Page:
When I made the decision to move to Canada, I knew I wanted to travel and explore a little before settling down. I had heard nothing but amazing things about the Rockies, I made a rough plan and set off on my Canadian adventure. The Rockies are known for it’s gorgeous turquoise waters and beautiful landscapes, be prepared to be amazed and experience the views seen on popular travel bloggers instagrams first hand.
Summer is the best time to see all the spectacular scenery in all its glory before everything is covered with a blanket of snow. I spent most days hiking, visiting picturesque lakes and experiencing everything the Rockies had to offer. A lot of people think Canada doesn’t have a “real” summer but that is far from the truth. It got up to 35 degrees some days; I had to get out the factor 50!
You’ll have the advantage of great weather in the summer, however, this does also attract thousands of tourists so be prepared for crowds of people and early starts. The trick is to arrive before the big tour buses, you’ll get the opportunity to take photos and enjoy the view before the masses arrive.
I didn’t get a chance to see all the places on my list, this was partly because I didn’t have a car, which can be very restricting in Alberta and Canada in general. I had to rely on public transport or a fellow traveller who was heading in that direction. It was challenging at times but that’s half the fun of travelling solo right?!
Carry on scrolling and you’ll see the amazing places I visited and read about my experience, including getting around car-free.
Lake Louise is one of the most famous lakes in Canada; people come from all around the world to see it. The only problem with somewhere being so popular is the huge crowds it attracts. I arrived at 8am ish thinking I would be able to get the perfect insta shot, not knowing how busy it would be. I was even more surprised at 10am, swarms of tourist came piling in and it was nearly impossible to get a decent photo or enjoy the view.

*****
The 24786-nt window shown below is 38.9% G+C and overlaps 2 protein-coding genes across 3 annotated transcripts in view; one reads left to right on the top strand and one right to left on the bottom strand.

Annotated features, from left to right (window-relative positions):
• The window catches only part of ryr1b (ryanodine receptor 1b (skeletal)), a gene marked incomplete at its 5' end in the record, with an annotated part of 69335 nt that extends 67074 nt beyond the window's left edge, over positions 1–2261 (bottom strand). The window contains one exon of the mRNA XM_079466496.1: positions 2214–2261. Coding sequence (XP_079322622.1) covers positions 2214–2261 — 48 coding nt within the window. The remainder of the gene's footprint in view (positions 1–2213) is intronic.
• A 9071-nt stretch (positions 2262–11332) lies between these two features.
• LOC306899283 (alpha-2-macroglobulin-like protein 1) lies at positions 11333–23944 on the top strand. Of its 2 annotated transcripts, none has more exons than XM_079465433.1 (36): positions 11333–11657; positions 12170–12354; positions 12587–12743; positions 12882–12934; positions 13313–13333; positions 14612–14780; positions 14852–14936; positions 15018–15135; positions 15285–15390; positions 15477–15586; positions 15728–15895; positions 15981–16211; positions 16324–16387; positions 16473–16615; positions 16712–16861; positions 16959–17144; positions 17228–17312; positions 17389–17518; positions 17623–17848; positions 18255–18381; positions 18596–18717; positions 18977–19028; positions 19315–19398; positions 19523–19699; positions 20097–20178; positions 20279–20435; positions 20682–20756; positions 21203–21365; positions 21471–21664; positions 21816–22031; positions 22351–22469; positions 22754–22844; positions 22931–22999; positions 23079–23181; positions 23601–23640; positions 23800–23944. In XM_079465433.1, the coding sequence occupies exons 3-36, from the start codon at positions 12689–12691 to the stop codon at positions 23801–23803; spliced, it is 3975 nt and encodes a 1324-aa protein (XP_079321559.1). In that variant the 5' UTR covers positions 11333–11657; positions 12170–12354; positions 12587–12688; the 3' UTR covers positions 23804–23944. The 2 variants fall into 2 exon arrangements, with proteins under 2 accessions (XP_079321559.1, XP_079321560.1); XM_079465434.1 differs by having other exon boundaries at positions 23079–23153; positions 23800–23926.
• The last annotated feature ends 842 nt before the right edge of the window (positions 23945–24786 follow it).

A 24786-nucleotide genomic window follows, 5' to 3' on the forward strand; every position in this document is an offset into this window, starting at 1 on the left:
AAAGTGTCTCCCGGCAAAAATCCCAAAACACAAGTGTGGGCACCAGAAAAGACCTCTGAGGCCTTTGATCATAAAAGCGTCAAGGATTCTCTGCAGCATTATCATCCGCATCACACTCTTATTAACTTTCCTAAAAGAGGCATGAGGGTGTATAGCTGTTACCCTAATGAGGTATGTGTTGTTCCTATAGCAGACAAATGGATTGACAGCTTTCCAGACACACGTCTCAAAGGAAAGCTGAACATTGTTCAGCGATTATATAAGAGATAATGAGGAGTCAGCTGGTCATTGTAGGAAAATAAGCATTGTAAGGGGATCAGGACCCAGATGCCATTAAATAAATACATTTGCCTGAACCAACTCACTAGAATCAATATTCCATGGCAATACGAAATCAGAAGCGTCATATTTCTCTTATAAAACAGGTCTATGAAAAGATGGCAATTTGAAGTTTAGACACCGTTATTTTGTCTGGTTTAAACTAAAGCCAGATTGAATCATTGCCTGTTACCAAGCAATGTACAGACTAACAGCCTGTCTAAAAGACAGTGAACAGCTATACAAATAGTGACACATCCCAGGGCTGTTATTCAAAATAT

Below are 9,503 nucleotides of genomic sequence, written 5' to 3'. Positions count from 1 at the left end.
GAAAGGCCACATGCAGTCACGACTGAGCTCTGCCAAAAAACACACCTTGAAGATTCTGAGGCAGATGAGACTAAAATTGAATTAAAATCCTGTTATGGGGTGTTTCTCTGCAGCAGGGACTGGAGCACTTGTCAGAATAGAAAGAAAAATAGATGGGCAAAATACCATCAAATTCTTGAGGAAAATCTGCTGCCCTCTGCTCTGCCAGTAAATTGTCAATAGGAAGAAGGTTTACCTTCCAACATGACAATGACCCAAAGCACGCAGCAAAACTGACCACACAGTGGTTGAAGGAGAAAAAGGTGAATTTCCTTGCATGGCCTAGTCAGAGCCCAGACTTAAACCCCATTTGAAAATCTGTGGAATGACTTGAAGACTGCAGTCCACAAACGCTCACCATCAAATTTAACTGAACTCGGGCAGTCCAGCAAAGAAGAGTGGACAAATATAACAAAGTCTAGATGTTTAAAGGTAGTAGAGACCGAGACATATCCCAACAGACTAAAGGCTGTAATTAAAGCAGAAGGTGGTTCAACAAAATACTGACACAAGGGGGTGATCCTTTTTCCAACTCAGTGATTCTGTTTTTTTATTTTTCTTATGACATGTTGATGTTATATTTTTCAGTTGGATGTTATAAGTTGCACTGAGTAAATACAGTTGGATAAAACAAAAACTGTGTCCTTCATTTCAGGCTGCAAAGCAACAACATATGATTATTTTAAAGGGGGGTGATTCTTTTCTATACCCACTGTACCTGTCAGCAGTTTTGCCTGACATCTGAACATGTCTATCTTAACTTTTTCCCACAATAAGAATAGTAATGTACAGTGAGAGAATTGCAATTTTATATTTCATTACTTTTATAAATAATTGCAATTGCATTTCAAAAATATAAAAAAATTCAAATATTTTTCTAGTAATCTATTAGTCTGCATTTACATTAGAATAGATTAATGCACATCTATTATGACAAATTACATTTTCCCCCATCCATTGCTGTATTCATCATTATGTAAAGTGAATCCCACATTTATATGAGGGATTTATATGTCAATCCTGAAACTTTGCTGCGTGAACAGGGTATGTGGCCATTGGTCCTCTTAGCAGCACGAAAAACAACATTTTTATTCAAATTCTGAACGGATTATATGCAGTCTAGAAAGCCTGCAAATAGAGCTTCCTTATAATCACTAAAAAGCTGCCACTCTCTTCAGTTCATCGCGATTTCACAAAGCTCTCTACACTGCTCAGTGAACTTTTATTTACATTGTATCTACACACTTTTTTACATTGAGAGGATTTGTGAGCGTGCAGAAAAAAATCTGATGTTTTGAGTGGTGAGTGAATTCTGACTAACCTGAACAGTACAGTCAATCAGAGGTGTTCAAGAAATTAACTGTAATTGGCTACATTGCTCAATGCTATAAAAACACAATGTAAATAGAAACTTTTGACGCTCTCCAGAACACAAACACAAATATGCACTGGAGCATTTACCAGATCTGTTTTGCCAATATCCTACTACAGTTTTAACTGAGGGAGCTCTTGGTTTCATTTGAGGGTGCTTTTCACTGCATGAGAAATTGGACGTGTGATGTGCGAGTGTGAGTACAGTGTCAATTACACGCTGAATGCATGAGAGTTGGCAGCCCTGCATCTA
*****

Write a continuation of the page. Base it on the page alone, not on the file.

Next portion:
There are so many hikes you can do around the area, unfortunately, I didn’t get around to them all but I did get to explore the Little and Big Beehive. For the Big Beehive, you hike about 45mins to get to a teahouse which is super cute but super crowded, I stayed to get a quick pic then carried on up to the top. The views are insane and definitely worth the 2-hour hike up steep and uneven terrain.
Lake Louise is very easy to get to from Banff town. If you are car-free; there is a bus that frequently goes to and from the lake during the summer that is only $10 roundtrip.
I was speechless when I saw Moraine Lake for the first time, wouldn’t you be? Since I was around the Banff area for a few weeks I was able to visit the lake more than once. On my first visit I went canoeing, it was $100 per hour per canoe. Even though I knew it was expensive, this was an opportunity I couldn’t pass up. It was 100% worth the money! Being out on the lake was unreal, watching the sun reflect off the water intensifying the turquoise blue, what more could you ask for?
I visited this gorgeous place for a second time to experience the sunrise. It was an early start with alarms going off from 3:45am, if you arrive any later than 5:30am you run the risk of not getting a parking space. The sun rose at 6:15am ish and the sky filled with shades of pink and purple, it was worth the early morning wake up call.
If you’re car-free, it might be difficult to see the sunrise unless you can grab a ride with your hostel buddies. You won’t have any issues finding someone you can tag along with because so many people want to tick this off their bucket list. Getting to Moraine Lake day-to-day is very easy without a car, from Lake Louise hop on a bus for just $25 roundtrip.
CONSOLATION LAKE TRAIL AT MORAINE LAKE
While you’re exploring Moraine Lake, why not take a wander down one of the many trails. Consolation Lake is a short 1.8 miles (2.9km) hike through a woodland area leading to the rock piles.
Personally, I didn’t find this too strenuous, although I can imagine some people would feel a little out of their comfort zone with the rocky terrain. Watch your step and make sure the boulder is stable before taking the next step.
I had seen so many photos of a hidden spot in Johnson Canyon all over social media. When I arrived at this location I found that the entire section was off limits, the sign read “area closed to preserve wildlife”. The park rangers were well aware that people were sneaking down the dirt track to take the perfect Insta shot. It was a shame that I didn’t get to experience it first hand but it’s great that they’re trying to preserve the wildlife.